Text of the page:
Save the green space at Park Hill Golf Course

By Harry Doby
Guest Commentary

Denver Post reporter Bruce Finley’s excellent series about the desperate need for more green space and large new parks in Denver raises several fundamental issues: Lack of available land, competition from developers for the land that is available, and equity for residents in industrial or economically deprived neighborhoods.

Since 2016, residents of Park Hill and neighboring communities have grappled with this issue over the last remaining significant parcel of open space — the 155-acre Park Hill Golf Course. The current owner of the course, Clayton Trust, is looking to sell it to help fund its mission of providing early learning opportunities for children. The golf course, built in 1930, is zoned for open space-recreation, not development. Since 1997 it has been explicitly protected by a perpetual conservation easement that Denver taxpayers paid $2 million for under the administration of former Mayor Wellington Webb.

The city negotiated with Clayton in 2017 to purchase the land for approximately $24 million. But instead of the obvious choice to follow the city’s own Parks and Recreation Game Plan and turn the land into a regional park, the city’s agreement would cancel the conservation easement and allow development of this open space into high-density housing.

Fortunately, this has not yet happened, unfortunately, that is only because the golf course operator, Arcis, essentially told Clayton and the city “Not so fast, Slick.” Arcis’ contract with Clayton allows for two 5-year lease extensions plus first right of refusal to purchase the land.

While this caused the city to pause its plans to purchase the property, it still temporarily shut down the property for the Platte-to-Park Hill flood control project. Arcis later filed suit to further establish their hold on the land which will increase their leverage in any future negotiations should the property change hands.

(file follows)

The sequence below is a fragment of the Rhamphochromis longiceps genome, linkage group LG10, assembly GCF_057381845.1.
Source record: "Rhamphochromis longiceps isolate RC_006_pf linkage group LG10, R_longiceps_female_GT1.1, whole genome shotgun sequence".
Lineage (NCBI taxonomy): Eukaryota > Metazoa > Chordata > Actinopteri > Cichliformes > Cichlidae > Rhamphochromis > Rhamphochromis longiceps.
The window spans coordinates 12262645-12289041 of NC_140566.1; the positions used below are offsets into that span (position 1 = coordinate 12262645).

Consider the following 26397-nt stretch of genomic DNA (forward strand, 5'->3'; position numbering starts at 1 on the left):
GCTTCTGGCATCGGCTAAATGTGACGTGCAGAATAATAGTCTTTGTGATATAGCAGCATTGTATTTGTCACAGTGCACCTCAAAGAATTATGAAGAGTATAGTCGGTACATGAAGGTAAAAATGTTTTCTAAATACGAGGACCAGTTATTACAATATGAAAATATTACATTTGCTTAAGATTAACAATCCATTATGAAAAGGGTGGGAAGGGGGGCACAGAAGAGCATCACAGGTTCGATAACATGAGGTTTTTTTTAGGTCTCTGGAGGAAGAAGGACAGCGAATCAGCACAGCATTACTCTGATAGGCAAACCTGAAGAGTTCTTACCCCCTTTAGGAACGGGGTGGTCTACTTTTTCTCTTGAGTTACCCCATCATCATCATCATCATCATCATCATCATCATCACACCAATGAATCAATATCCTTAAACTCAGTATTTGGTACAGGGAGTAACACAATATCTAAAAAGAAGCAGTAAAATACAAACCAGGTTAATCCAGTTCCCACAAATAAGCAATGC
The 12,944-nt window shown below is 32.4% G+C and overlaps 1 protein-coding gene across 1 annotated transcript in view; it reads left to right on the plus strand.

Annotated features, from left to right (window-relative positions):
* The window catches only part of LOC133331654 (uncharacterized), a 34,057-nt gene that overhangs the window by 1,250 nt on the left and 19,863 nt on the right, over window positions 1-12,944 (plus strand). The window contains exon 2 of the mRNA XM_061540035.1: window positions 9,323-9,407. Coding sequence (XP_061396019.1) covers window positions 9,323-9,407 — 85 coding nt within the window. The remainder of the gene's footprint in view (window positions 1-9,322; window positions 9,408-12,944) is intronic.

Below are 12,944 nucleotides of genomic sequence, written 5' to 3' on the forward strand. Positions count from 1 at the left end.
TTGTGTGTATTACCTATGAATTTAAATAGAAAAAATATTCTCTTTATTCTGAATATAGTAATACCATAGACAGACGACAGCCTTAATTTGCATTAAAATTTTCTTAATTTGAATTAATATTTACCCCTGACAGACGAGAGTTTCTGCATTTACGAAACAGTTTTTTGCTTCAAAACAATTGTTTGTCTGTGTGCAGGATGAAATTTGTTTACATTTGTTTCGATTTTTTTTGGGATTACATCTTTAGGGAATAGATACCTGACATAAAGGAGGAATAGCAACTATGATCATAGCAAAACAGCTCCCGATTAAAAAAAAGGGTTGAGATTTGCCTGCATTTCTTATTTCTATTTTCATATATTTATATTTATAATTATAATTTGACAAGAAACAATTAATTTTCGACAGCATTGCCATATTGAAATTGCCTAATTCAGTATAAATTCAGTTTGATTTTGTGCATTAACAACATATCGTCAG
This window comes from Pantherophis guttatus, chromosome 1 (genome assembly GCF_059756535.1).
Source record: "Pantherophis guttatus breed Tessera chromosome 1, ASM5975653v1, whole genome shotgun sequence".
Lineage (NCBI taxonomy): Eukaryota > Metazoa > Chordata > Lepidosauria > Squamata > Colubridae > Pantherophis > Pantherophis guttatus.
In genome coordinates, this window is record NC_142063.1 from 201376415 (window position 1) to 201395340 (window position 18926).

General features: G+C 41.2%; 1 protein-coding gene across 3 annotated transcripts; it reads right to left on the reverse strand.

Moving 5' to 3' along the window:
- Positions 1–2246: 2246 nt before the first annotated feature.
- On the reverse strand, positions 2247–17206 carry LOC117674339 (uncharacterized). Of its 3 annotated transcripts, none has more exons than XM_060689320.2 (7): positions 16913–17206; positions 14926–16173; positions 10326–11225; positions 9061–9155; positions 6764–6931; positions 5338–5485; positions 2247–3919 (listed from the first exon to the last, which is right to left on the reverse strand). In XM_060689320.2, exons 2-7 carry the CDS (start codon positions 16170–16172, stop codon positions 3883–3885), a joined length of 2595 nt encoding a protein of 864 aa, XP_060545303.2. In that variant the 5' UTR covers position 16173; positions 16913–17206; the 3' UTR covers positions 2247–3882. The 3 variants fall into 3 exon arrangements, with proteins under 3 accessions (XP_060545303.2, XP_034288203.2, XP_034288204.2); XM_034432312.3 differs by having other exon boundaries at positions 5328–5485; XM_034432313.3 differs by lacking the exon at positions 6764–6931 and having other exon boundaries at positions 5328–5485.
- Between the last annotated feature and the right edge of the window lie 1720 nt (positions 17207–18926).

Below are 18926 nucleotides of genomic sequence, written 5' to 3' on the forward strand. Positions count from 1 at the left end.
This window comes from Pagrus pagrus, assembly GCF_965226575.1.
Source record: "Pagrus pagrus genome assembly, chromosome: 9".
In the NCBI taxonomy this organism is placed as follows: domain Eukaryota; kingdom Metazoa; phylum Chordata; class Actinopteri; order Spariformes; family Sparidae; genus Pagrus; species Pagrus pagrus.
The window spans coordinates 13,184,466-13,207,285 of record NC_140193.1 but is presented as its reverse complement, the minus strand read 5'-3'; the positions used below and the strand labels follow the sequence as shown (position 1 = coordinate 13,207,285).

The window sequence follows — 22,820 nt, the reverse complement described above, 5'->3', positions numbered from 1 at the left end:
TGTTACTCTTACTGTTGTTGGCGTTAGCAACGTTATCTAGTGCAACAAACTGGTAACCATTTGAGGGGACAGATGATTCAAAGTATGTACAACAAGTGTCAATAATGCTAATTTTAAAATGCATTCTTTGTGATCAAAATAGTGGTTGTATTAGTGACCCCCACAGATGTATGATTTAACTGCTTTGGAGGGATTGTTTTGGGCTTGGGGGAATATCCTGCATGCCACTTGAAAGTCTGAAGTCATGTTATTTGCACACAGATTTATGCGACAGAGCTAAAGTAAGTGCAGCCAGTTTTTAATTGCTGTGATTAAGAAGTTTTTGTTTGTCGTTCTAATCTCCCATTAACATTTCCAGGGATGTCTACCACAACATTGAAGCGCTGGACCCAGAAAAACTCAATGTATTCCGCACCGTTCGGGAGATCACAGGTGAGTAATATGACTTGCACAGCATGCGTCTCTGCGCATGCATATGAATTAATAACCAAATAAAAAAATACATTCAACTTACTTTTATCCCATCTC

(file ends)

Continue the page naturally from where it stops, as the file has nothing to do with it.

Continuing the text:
Clayton made clear in a “visioning” exercise with select members of the community that they believe the property must be developed for mixed-use retail and high-density housing. The city’s priority is to provide more housing for an influx of new residents. Arcis is a development company in addition to operating golf courses. While the lawsuit over ownership winds its way through the courts, Clayton, the city and Arcis are no doubt negotiating not just compensation, but potentially a “grand bargain” to develop housing instead of preserving parkland. Thus despite being zoned for open space protected by a perpetual conservation easement, Park Hill Golf Course is in danger of joining what The Denver Post calls the “concrete metropolis”.

The problem with the lack of green space in Denver is growing worse. The statistics are appalling and well documented in Denver’s own roadmap for the city’s future: Denveright Comprehensive Plan 2040 and the Department of Parks and Recreation’s own Game Plan. These documents address the need to plan for Denver’s growth in the next 20 years from 700,000 residents to nearly 900,000. These documents use a holistic approach to address housing, transportation, the environment and the need for more parks and green space for the health of both our citizens and the environment.

Denver voters have voiced their support in the strongest possible way. First, we approved a green roof initiative which would reduce the heat island effect of dense high-rise developments replacing heat and moisture-absorbing trees and plants. Second, we voted to approve a new sales tax to generate up to $45 million annually dedicated to the acquisition and enhancement of parkland.

Why isn’t Denver Parks and Recreation speaking up? The message from Denver voters is loud and clear that green space is a critical priority, but we need to make sure city leaders are listening.

With the upcoming city elections, we need to ask all the candidates where they stand on this critical issue and make sure they follow through with this once-in-a-lifetime opportunity to save existing open space for hundreds of thousands of Denver residents. If in-fill development is going to occur in North Park Hill, we must demand our mayor and council members (or their successors) develop around Park Hill Golf Course, not on it.

Harry Doby has lived in the Denver-metro area for 40 years and is part of a loosely organized group in Park Hill advocating against the development of the golf course.